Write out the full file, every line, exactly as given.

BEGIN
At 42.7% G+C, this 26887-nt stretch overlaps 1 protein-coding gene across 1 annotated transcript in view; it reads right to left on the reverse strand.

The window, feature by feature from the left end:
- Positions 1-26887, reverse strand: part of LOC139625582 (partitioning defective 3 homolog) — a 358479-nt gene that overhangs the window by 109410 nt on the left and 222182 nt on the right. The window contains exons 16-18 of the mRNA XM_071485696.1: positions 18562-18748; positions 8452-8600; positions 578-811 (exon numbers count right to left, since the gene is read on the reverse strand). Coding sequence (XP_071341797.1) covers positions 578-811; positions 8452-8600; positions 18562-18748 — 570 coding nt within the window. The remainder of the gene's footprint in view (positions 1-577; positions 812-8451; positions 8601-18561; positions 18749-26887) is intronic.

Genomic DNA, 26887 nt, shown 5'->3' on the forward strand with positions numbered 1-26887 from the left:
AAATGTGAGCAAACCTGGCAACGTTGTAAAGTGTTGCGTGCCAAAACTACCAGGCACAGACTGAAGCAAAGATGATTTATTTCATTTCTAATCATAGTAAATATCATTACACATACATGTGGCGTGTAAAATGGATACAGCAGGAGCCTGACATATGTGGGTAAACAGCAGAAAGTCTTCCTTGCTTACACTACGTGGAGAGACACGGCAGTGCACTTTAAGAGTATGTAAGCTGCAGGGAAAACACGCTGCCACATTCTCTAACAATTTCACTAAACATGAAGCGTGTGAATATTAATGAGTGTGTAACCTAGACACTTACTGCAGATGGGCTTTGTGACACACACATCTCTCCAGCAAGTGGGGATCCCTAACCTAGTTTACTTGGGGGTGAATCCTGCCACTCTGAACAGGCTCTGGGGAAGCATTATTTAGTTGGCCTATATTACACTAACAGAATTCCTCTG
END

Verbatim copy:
At 42.7% G+C, this 26887-nt stretch overlaps 1 protein-coding gene across 1 annotated transcript in view; it reads right to left on the reverse strand.

The window, feature by feature from the left end:
- Positions 1-26887, reverse strand: part of LOC139625582 (partitioning defective 3 homolog) — a 358479-nt gene that overhangs the window by 109410 nt on the left and 222182 nt on the right. The window contains exons 16-18 of the mRNA XM_071485696.1: positions 18562-18748; positions 8452-8600; positions 578-811 (exon numbers count right to left, since the gene is read on the reverse strand). Coding sequence (XP_071341797.1) covers positions 578-811; positions 8452-8600; positions 18562-18748 — 570 coding nt within the window. The remainder of the gene's footprint in view (positions 1-577; positions 812-8451; positions 8601-18561; positions 18749-26887) is intronic.

Genomic DNA, 26887 nt, shown 5'->3' on the forward strand with positions numbered 1-26887 from the left:
AAATGTGAGCAAACCTGGCAACGTTGTAAAGTGTTGCGTGCCAAAACTACCAGGCACAGACTGAAGCAAAGATGATTTATTTCATTTCTAATCATAGTAAATATCATTACACATACATGTGGCGTGTAAAATGGATACAGCAGGAGCCTGACATATGTGGGTAAACAGCAGAAAGTCTTCCTTGCTTACACTACGTGGAGAGACACGGCAGTGCACTTTAAGAGTATGTAAGCTGCAGGGAAAACACGCTGCCACATTCTCTAACAATTTCACTAAACATGAAGCGTGTGAATATTAATGAGTGTGTAACCTAGACACTTACTGCAGATGGGCTTTGTGACACACACATCTCTCCAGCAAGTGGGGATCCCTAACCTAGTTTACTTGGGGGTGAATCCTGCCACTCTGAACAGGCTCTGGGGAAGCATTATTTAGTTGGCCTATATTACACTAACAGAATTCCTCTG